Liberal Arts Blog — The Jewish High Holidays — A Magic Number, a Special Word, and a Great Debate

John Muresianu
4 min readOct 25, 2022

Liberal Arts Blog — Tuesday is the Joy of Literature, Language, Religion, and Culture Day

Today’s Topic: The Jewish High Holidays — A Magic Number, a Special Word, and a Great Debate

If you are new to this blog you should know that I believe that all religions are the same at their core and that by delving into any one them will reveal deep truths relevant to all humans at all times. This week I was thrilled to learn a few new things about the Jewish High Holidays from my friend Michael Danto. Thank you, Michael. Experts — please chime in. Correct, elaborate, elucidate.


1. “In Hebrew, each letter has a numerical value. The number 10 is the letter Yud. The number 8 is the letter Het. Het-Yud spells the word Chai (חי), usually pronounced like the English word “hi” or “high,” which is a word and symbol that means “life.”

2. In fact, a common Jewish toast “L’Chaim!,” which means, “To Life!” is often said at celebrations in anticipation of all the good things to come.”

3. “Judaism is a religion that emphasizes the importance of life and the hope that supports it. As a result, 18 is a popular number that represents good luck. At weddings, bar mitzvahs, and when making honorary donations, Jews often give gifts of money in multiples of 18, symbolically giving the recipient the gift of “life” or luck.

NB: In the Pirkei Avot (part of the Talmud), 18 is given as the “appropriate age to get married.” The “Shemonehy Esrei” (also known as the “Amidah”) is the “center of any Jewish religious service and means “eighteen.” Randomly, Catch-22 was originally Catch-18. So how many Jewish Holidays are there? Michael said there are 18 but I looked in vain for a website to get confirmation. His math was 10 + 7 +1. The 10 days of repentance, the seven days of Sukkoth, and one day of Simchat Torah. Did I get that right? Enlightenment? Please.


1. The day of Simchat Torah, “Rejoice in the Law”, marks the completion and beginning of the annual cycle of reading the Torah.”

2. “A popular teaching by Rabbi Nachman of Breslov a 19th-century Chassidic Rabbi, is “Mitzvah Gedolah Le’hiyot Besimcha Tamid,” it is a great mitzvah (commandment) to always be in a state of happiness. When a person is happy one is much more capable of serving God and going about one’s daily activities than when depressed or upset.”

3. Have you ever danced with the Torah? “In Chabad Hasidic thought, the traditional dancing with the Torah allows the Jew to act as the “feet” of the Torah, taking the Torah where it wishes to go, as feet transport the head. This is thought as an act of submission to the will of God as expressed in the dictates of the Torah. It is an act that causes the Jew to inherently and naturally observe the Jewish faith. And just as the head benefits from the mobility of the feet, so does the Torah become exalted by the commitment of the Jew.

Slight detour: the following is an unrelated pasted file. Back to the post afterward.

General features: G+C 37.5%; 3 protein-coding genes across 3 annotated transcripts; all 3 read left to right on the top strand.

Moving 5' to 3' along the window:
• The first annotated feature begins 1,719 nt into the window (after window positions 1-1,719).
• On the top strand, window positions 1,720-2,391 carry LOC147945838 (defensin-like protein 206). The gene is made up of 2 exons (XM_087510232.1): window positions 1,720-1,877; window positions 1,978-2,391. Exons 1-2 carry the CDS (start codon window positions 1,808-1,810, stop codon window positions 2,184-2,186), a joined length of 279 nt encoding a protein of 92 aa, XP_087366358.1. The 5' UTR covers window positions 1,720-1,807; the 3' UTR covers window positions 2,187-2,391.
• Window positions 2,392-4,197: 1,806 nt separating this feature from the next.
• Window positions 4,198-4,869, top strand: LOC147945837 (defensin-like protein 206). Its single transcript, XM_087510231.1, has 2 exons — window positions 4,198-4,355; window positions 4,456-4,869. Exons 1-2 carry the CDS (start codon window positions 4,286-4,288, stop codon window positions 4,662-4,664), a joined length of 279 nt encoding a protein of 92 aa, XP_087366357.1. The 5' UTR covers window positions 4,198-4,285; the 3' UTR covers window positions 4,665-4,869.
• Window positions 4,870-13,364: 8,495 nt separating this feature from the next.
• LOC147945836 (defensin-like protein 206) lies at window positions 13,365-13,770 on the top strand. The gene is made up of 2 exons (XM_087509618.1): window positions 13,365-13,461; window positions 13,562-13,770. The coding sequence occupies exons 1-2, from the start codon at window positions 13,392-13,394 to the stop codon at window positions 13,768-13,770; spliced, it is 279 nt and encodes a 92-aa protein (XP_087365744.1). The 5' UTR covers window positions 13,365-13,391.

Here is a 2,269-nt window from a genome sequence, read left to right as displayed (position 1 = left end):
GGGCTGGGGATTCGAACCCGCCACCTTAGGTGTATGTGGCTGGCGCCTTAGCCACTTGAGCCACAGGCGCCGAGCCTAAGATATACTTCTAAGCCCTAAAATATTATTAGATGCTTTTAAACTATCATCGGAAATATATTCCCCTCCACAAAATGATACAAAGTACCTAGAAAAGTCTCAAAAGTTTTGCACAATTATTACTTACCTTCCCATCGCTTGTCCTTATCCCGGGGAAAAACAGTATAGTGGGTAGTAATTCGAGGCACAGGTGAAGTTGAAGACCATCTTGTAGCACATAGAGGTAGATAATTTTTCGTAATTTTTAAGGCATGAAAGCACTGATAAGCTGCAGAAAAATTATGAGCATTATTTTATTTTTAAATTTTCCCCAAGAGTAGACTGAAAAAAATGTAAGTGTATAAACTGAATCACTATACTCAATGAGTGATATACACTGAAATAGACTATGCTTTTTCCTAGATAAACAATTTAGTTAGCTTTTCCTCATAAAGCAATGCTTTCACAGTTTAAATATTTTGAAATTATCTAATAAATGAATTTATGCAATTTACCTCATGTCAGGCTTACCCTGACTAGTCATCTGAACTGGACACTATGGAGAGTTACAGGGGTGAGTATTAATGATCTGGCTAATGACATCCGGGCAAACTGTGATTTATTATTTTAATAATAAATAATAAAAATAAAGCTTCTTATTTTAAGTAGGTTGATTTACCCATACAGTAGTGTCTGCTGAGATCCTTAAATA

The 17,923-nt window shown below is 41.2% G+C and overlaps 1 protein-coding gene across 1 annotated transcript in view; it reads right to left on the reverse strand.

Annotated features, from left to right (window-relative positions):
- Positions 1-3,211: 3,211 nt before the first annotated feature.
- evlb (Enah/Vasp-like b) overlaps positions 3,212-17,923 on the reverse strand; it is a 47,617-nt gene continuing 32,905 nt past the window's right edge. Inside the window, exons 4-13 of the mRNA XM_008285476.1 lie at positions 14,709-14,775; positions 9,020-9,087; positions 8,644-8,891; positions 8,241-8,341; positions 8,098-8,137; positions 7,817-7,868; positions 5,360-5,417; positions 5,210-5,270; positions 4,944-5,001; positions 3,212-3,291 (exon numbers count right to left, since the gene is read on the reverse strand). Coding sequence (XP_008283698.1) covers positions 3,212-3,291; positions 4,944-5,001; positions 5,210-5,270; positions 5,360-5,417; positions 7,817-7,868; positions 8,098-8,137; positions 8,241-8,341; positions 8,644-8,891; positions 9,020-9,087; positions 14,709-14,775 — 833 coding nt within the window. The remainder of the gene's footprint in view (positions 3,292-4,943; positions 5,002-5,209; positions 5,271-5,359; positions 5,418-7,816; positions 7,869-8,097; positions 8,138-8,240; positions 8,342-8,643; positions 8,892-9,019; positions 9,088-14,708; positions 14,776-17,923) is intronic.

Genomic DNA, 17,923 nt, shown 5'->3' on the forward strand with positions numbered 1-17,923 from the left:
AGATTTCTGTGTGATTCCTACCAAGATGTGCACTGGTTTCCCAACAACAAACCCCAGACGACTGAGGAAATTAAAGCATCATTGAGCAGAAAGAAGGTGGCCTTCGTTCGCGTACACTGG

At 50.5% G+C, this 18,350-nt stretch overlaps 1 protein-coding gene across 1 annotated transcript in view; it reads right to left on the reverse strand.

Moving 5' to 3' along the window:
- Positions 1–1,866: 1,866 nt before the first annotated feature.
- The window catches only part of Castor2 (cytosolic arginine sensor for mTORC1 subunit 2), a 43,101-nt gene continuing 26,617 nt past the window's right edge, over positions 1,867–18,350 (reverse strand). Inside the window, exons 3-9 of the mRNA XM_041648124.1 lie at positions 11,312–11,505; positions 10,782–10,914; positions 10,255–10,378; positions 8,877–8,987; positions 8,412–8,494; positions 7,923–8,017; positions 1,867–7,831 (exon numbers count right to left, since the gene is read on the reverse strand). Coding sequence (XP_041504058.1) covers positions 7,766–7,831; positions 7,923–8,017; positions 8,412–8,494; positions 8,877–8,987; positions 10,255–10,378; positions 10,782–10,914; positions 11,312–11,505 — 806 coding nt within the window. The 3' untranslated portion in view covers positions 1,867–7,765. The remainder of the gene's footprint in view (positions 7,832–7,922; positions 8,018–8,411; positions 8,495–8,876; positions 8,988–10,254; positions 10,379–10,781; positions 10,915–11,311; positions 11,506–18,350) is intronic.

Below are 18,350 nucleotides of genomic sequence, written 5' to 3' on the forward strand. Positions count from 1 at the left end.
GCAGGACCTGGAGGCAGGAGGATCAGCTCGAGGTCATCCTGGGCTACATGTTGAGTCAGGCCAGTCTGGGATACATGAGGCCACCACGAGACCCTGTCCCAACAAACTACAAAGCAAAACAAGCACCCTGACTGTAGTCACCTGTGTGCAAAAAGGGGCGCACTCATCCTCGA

1. Moses gave Jews the Torah. Top that, Abraham!

2. Abraham gave the world Monotheism! No Abraham, no Moses!

3. Abraham was the “Father of the Nation!”

NB: Moses was the savior who led the Jews out of Egypt and parted the Red Sea! In the last link below, Listverse ranks Moses as #2 most influential Jew of all time, with Abraham as #3. Number 1 is Jesus. Thoughts? Who is missing? How about Karl Marx?

High Holy Days — Wikipedia

18 (number) — Wikipedia

Simchat Torah — Wikipedia

Simcha — Wikipedia

Top 10 Most Influential Jews in History — Listverse


“Beauty is truth, truth beauty, — that is all Ye know on earth, and all ye need to know.” John Keats, “Ode on a Grecian Urn”


#1 A graphic guide to justice (9 metaphors on one page).

#2 “39 Songs, Prayers, and Poems: the Keys to the Hearts of Seven Billion People” — Adams House Senior Common Room Presentation, 11/17/20

PDF with headlines — Google Drive


Please share the coolest thing you learned this week related to words, language, literature, religion, culture. Or, even better, the coolest or most important thing you learned in your life related to Words, Language, Literature (eg. quotes, poetry, vocabulary) that you have not yet shared.

This is your chance to make someone else’s day. Or to cement in your own mind something that you might otherwise forget. Or to think more deeply than otherwise about something dear to your heart. Continuity is key to depth of thought.



John Muresianu

Passionate about education, thinking citizenship, art, and passing bits on of wisdom of a long lifetime.